piece of work, a

a piece of work

A remarkably difficult, malicious, unpleasant, or objectionable person. Boy, our new boss is a real piece of work. Remind me to stay out of her way! I hear Amy's boyfriend is a piece of work.
See also: of, piece, work

a piece of work

AMERICAN, INFORMAL
If you say that someone is a piece of work, you mean that they are very surprising, unusual, or impressive. He shook his head in disbelief. `You are a piece of work,' he said. `Do you have any idea what you're playing around with?'
See also: of, piece, work

piece of work

A remarkable person, achievement, or product: "He's a very tough piece of work" (Ted Koppel).
See also: of, piece, work

piece of work, a

An obnoxious individual. Originally this expression simply referred to something that had been created, and often in an admiring fashion. Shakespeare so used it in Hamlet (2.2), “What a piece of work is a man! . . . the Paragon of animals.” In the first half of the 1900s the term began to be used sarcastically and contemptuously, as in, “Lulu finally had to take her out of the room. Piece of work she is” (David Baldacci, Hour Game, 2004). A documentary film opening in June 2010 was entitled “Joan Rivers: A Piece of Work,” alluding to her often insulting comedy.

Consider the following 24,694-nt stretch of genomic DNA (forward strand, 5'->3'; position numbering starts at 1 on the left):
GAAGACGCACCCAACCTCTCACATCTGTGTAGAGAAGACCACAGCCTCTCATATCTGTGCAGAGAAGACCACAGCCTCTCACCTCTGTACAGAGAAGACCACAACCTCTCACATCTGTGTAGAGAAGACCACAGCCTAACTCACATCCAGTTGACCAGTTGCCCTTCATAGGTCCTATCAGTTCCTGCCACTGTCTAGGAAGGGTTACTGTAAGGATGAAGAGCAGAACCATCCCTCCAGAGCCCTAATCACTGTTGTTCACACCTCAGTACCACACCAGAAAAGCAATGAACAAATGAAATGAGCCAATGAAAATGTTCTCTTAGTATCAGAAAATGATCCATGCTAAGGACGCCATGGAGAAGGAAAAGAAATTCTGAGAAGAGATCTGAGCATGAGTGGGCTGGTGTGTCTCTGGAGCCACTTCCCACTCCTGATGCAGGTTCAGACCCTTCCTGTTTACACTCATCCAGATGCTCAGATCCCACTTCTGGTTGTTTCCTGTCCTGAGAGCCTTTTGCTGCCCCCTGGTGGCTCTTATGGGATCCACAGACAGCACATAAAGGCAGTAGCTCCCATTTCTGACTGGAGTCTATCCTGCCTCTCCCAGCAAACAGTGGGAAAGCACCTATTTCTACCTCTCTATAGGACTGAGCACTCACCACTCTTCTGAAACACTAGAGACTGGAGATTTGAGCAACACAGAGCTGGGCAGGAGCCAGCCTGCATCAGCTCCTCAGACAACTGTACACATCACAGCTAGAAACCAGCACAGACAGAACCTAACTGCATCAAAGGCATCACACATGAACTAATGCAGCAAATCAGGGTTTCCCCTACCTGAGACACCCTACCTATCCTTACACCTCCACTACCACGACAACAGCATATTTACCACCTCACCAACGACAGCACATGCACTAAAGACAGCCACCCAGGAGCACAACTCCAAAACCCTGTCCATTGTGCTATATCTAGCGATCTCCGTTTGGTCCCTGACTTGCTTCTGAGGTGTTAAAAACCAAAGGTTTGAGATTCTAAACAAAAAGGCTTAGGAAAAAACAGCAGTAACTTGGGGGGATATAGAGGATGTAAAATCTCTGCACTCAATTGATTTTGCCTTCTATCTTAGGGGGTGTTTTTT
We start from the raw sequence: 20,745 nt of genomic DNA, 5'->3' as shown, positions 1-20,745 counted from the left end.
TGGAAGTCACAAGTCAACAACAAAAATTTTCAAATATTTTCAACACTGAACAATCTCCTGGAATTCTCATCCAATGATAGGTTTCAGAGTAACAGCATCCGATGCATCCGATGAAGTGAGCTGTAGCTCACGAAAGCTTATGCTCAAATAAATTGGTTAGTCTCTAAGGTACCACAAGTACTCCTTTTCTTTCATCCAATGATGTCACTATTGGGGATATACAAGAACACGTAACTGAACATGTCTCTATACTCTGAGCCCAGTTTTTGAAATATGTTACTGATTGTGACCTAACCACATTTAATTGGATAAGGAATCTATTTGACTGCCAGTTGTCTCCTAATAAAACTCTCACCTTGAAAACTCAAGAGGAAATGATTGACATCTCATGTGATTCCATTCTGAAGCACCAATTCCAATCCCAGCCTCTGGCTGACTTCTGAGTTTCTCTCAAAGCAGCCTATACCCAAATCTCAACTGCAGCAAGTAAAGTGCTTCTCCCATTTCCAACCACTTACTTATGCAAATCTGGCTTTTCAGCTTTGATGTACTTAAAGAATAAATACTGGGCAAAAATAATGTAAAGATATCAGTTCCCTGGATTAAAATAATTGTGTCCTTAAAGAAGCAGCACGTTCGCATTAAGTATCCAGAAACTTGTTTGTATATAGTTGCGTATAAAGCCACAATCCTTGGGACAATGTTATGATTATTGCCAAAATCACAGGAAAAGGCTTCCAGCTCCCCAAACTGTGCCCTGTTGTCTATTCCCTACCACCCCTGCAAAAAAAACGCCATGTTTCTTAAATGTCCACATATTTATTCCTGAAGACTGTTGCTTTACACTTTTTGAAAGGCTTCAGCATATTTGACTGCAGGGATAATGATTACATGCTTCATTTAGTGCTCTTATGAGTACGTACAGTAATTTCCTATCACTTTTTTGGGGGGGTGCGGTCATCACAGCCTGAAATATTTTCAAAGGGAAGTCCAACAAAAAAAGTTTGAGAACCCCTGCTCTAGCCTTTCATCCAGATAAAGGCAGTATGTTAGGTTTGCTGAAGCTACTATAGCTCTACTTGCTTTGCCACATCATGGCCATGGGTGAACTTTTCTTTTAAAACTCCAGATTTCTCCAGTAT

See also: of, piece